Singapore's public toilets dirtier since 2016: Study

Key factors likely lack of good hygiene habits, poor facilities; 3 in 5 polled want overhaul

Despite endless exhortations to keep Singapore's public toilets clean, they have become dirtier since 2016, according to a new islandwide study of more than 1,000 toilets in hawker centres and coffee shops.

This might boil down to two key factors: a continued lack of good public hygiene habits, and creaky toilet facilities such as taps that do not work and clogged toilets, said those behind the project conducted by the Singapore Management University (SMU).

"Public awareness needs to be raised in abundance, and the operators of coffee shops and hawker centres need to step up their game if they care about public hygiene," said project coordinator and SMU senior lecturer of statistics Rosie Ching.

The study, titled "Waterloo", was conducted by Ms Ching and 157 SMU graduates from Jan 10 to Feb 7.

They polled some 6,000 patrons of 104 out of 114 hawker centres in Singapore, and 1,181 of the 1,330 coffee shops across Singapore, asking them 100 questions on toilet cleanliness, including aspects such as mirrors, taps, sinks, soap dispensers, toilet paper, toilet bowls, flushes, floors, rubbish bins, sanitation bins, urinals and ventilation.

This follows a similar survey done in 2016 by Ms Ching and her then students.

The 2020 version found that the dirtiest public toilets are in Tuas, Telok Blangah and Bukit Batok. Marina South topped the list for having the cleanest public toilets, followed by Tanglin and Changi.

Coffee shop toilets are deemed significantly dirtier than hawker centre toilets.

But the latter also saw its cleanliness standards drop significantly compared with four years ago, based on respondents' feedback.

Coffee shop toilets remained as filthy as they were in 2016.

Said Ms Ching: "It's disheartening to see statistical analyses reveal a marked regression in toilet hygiene from 2016, and furthermore, in almost every single attribute of toilet cleanliness on average."

The students interviewed 8,217 customers and hawkers about the state of toilets in coffee shops and food centres across all postal codes in Singapore.

More than a quarter of 5,948 customers polled said that they would not use the toilets at hawkers and coffee shops, with three in five saying there was a need for an overhaul of the state of Singapore's toilets.

Accountant Jennifer Ng, 27, said she often patronised the hawker outlet at Block 308, Clementi Avenue 4, but was turned off by the "revolting" sight of the toilets.

"I refrain from using the toilets at any hawker centre or foodcourt, because I'm really disgusted by what I see and smell in the bathrooms," Ms Ng said. "It can be very gross and it spoils my appetite completely."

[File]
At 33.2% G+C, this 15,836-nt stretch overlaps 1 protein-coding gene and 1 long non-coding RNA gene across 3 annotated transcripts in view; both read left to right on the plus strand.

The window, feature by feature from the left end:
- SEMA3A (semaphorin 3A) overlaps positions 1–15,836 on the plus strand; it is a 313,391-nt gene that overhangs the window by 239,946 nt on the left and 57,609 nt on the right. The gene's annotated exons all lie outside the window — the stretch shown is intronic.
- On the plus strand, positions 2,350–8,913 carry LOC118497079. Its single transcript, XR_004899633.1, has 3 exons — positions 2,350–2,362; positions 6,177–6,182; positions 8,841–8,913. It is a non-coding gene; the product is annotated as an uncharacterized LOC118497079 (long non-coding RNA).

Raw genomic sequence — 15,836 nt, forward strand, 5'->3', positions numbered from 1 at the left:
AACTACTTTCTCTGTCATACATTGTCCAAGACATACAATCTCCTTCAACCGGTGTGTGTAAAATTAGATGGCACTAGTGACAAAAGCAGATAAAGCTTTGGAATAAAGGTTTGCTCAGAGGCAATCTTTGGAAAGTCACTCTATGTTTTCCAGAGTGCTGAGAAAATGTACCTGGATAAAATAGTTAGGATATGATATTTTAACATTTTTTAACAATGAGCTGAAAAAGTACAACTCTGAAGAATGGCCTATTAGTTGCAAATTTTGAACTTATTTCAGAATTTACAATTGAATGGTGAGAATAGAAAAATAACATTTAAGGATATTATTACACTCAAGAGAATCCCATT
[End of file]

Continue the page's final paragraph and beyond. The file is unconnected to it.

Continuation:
Hawker Evan Tan, 46, who works at a stall at a coffee shop in Bishan, said that the toilets he uses have always been dirty, but not much has been done in the past five years to improve their condition.

"I don't have high expectations of cleanliness since there are so many people working at and patronising hawker centres with high footfall. But it's hard to think of our food being prepared with 100 per cent cleanliness, with the communal toilet being so dirty," Mr Tan said.

The Straits Times also spoke to several cleaners, including Madam Low Loke Heng, 67, who said that she cleans the toilets four to five times during her 12-hour shifts at a Eunos coffee shop but it "just isn't enough".

"Just an hour after I finish cleaning, I come back to find unflushed toilets, water pooling around the basins, and sometimes puddles of urine on the floor," she said. "I wish people would be courteous enough to clean up after themselves, as it would make our jobs easier."

Beyond habits, public toilet infrastructure needs to be upgraded, said Ms Ching.

"Dry floors, odourless areas and adequate ventilation will help. But maintaining the basic necessities alone - like unchoked, flushable toilets, or taps that work - this is the bare minimum," she said.

Meanwhile, Mr Edward D'Silva, chairman of the Public Hygiene Council, proposed a "carrot and stick" approach.

This would involve giving coffee shop and hawker centre operators a one-year grace period to upgrade their toilets with modern, working facilities such as by putting in hand dryers or paper towel dispensers, clean mirrors, and new and unstained urinals and toilet bowls.

He suggests making mandatory a system that rates public toilets in terms of their cleanliness.

If hygiene standards fall consistently below a certain ranking, fines could be imposed, he added.

"This will help improve personal and public hygiene, particularly during the Covid-19 pandemic and beyond," said Mr D'Silva.

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A version of this article appeared in the print edition of The Straits Times on May 27, 2020, with the headline Singapore's public toilets dirtier since 2016: Study. Subscribe